3. Drain the wild mushrooms and add this to the blended mixture.
  4. Transfer blended mixture to large soup pot, add rehydrated mushrooms, tarragon, sea salt and pepper. Toss in butter if using for some added richness or extra olive oil. Reheat if needed.
  5. If you wish a creamier texture (although mine was very creamy) just add half a can of full fat coconut milk.
  6. Enjoy!
  1. I used 42 grams*
  2. Serves 4-6 people
Joyous Health


I also made my sundried tomato pesto and chickpea bread to go with this wonderful soup. It was seriously the perfect winter meal. 

Wild Mushroom Soup

Mushrooms are an incredible immune-boosting food and wild mushrooms just can’t be beat.

They have an extensive list of phytonutrients responsible for directing and instructing immune system cells called white blood cells how to do their job. More often then not we equate ‘immune-boosting’ foods to simply fighting and preventing colds and flus, which they do very well. However, the immune boosting and anti-inflammatory effect of mushrooms also help reduce the risk of heart disease, cancer and arthritis.

Wild Mushroom Soup

Joy McCarthy

Joy McCarthy is the vibrant Holistic Nutritionist behind Joyous Health. Author of JOYOUS HEALTH: Eat & Live Well without Dieting, professional speaker, nutrition expert on Global’s Morning Show, Faculty Member at Institute of Holistic Nutrition and co-creator of Eat Well Feel Well. Read more…

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from Joyous Health

Employer Sponsored Insurance: Unfair and Unaffordable

flying cadeuciiFor all those Americans faced with higher health insurance premiums or less coverage (that’s most of us), the temptation is to blame the Affordable Care Act. Maybe instead we should be blaming the one thing the ACA didn’t significantly change: employer sponsored insurance—the norm for most working Americans.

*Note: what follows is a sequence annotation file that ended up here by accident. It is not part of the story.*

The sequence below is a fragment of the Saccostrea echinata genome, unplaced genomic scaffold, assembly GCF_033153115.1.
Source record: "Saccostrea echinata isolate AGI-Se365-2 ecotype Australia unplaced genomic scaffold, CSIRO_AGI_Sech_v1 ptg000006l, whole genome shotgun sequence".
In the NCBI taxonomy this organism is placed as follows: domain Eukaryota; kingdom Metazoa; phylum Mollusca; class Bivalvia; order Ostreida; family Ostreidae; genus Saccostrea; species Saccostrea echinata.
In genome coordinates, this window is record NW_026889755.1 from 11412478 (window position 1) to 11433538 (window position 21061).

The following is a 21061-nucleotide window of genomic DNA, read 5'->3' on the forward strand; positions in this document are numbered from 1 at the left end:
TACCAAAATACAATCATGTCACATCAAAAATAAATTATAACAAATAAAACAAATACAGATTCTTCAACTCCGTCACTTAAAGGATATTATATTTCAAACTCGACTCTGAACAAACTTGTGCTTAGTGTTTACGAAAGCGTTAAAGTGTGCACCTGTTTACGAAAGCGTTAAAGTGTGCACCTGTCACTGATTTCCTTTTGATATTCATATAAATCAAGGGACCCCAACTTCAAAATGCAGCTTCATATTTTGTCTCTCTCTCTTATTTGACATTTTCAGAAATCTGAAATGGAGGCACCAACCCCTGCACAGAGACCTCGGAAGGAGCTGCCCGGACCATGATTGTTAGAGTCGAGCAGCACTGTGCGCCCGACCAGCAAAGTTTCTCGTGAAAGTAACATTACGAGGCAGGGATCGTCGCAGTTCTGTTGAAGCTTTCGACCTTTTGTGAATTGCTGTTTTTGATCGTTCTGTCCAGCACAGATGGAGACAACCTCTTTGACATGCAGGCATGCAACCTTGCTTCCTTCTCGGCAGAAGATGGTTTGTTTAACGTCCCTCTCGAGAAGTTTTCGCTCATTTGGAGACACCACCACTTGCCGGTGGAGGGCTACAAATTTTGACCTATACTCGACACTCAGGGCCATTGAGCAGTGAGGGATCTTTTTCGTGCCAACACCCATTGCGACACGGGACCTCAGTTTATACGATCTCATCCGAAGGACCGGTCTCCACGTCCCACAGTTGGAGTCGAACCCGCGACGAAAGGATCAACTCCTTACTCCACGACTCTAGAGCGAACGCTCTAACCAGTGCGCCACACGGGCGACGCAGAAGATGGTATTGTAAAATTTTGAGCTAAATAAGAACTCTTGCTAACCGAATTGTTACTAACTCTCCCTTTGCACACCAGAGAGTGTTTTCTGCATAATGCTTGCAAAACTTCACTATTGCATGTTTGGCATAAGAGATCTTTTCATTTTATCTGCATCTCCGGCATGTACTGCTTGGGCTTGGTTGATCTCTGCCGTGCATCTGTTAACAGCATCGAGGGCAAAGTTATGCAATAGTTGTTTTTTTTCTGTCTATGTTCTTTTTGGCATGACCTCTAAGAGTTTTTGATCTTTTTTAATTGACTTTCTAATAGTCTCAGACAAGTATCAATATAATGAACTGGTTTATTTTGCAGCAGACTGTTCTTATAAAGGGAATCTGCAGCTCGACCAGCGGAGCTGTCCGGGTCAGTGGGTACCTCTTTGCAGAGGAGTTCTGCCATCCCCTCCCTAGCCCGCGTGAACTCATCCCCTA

Although the ACA imposed some new standards for coverage, ESI employers remain free to dictate most insurance details, the tax-exclusion of ESI benefits is largely unchanged, ESI premiums are still generally independent of income, and small employers can still offer ESI or not.

Unfortunately for millions of workers, it’s a model that’s increasingly neither affordable nor equitable. What seemed a reasonable approach fifty or sixty years ago when healthcare costs were far lower is now one of the most regressive health insurance systems in the industrialized world.

The Kaiser Family Foundation’s most recent employee benefits report demonstrates the problem.

Average ESI premiums are now $6,250 for an individual and $17,500 for a family. Most workers must pay part of the premium, with contributions averaging rather more than $1,000 for individuals and around $5,000 for family coverage. Most employees are also faced when they need care with substantial deductibles, averaging $1,300 for an individual and two or three times that for a family. (These figures are averages; in many cases, especially for smaller firms, the numbers are much higher.)

The out-of-pocket costs for premium contributions and deductibles may be tolerable for a manager earning $200,000 annually but can be a catastrophe for a$55,000 median income worker with a family. A look at the numbers for two typical employees shows just how unfair ESI has become.

The $200,000 manager with a family receives a tax-free benefit worth $22,400 in after-tax dollars, while the $55,000 worker gets only a $20,100 benefit. While both pay a $5,000premium contribution, it’s just2.5 percent of the manager’s salary,but almost four times this percentage of the worker’s pay. An even biggerinequity comes with the deductibles: incurring a typical $4,000 family deductible may be unwelcome for the manager, but it’s a crisis for the worker facing a choice between forgoing urgently needed care and financial disaster.

And it’s getting worse.